Sara M. Zober

Anyone who has been near children for any amount of time knows that they ask a lot of questions. So when my grandmother (their great-grandmother) died this summer, I was not surprised that my three children, aged 9, 7 and 5, peppered me with questions. I sat the kids down and answered their questions simply. We spent the next few minutes talking about what would happen, crying, and sharing memories with one another.

A few months later, my husband and I sat with our eldest child at Rockdale Temple as Rabbi Sissy Coran led a family education session about Jewish rituals surrounding death and dying. Our discussions continued even after the lesson. As we talked, all three kids were interested in going to visit the cemetery where their great-grandmother was buried, recognizing it as a way to maintain a connection with her. I also hoped that in taking the kids to the cemetery, we could have a tangible experience to build upon what they were learning in religious school.

Realizing that this kind of visit was a wonderful way to teach our traditions to the next generation, I put on my educator’s hat. As the Director of The Spark School for Experiential Jewish Learning at Northern Hills Synagogue, I am always looking for hands-on ways to engage our students. So in the spring of 2018, we will be taking a whole-school field trip specifically to discuss death and dying. The lesson will start in our congregation’s cemetery in Covedale, which is part of Jewish Cemeteries of Greater Cincinnati, an organization that manages almost all of our community’s Jewish cemeteries.

We will bring pockets full of pebbles to leave on the stones, and we’ll make rubbings of Hebrew names and dates to take with us to practice our Hebrew reading. The students and their parents will have an opportunity to share their memories of loved ones and plenty of time and space to ask questions. Afterwards, we will go downtown to the small plot at Chestnut and Central, another JCGC cemetery, to visit the oldest Jewish cemetery west of the Alleghenies. We’ll talk about how our traditions have been maintained and our community has grown since that first cemetery was created in 1821.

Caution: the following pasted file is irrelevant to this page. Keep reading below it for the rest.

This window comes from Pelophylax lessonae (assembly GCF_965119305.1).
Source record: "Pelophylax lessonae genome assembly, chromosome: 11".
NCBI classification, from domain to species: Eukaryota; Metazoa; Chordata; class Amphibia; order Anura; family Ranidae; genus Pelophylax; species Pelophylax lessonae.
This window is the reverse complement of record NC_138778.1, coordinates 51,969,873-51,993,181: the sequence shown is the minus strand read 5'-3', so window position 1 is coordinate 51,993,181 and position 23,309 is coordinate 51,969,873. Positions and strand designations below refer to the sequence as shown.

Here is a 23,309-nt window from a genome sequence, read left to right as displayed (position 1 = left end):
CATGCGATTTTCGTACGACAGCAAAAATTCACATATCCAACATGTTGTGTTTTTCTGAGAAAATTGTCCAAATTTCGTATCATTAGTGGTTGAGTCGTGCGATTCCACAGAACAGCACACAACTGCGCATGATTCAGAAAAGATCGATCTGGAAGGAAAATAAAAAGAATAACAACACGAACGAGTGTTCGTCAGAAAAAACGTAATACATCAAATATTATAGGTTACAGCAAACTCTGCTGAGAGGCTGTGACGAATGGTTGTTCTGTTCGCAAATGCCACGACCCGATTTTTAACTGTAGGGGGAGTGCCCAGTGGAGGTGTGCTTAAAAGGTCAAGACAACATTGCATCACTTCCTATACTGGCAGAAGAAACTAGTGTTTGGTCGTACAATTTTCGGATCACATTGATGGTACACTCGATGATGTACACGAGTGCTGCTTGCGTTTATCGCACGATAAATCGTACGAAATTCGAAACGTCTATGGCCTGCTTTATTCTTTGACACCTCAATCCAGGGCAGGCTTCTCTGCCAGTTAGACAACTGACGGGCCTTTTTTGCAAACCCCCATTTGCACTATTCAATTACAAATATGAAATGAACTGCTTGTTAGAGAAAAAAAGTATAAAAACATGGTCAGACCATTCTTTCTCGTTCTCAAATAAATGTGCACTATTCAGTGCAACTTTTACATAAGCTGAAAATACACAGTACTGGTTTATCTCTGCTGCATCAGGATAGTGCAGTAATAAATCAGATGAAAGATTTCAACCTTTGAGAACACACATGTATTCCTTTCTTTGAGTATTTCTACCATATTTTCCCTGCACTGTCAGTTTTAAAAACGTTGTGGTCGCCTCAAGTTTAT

For most children, their frame of reference for death is from popular culture, movies, and television. They know very little about their rich Jewish heritage and the wisdom of its mourning customs. Children often perceive cemeteries as creepy or depressing, but this reflects secular culture instead of Jewish thought. Ours is a tradition that respects the dead, including tending to the washing of the body and keeping it company until burial. We do not shy away from the reality of bodily decay or try to prevent it. And for those who are in mourning, we guide them through heavy grief in the presence of community, with rituals for marking the week, month and year after a death.

This is the healthy wisdom we must pass on to our children and remind ourselves we possess. We can access this wisdom with a visit to one of the many cemeteries we have here in Cincinnati. Not only is it a beautiful walk, it can also engender important conversations about family, history and our Jewish tradition.

Author info: Sara Zober is a 5th year rabbinical student at HUC-JIR. She serves as the Rabbinic Intern at Northern Hills Synagogue – Congregation B’nai Avraham in Mason, OH, and also as the Director of their religious school.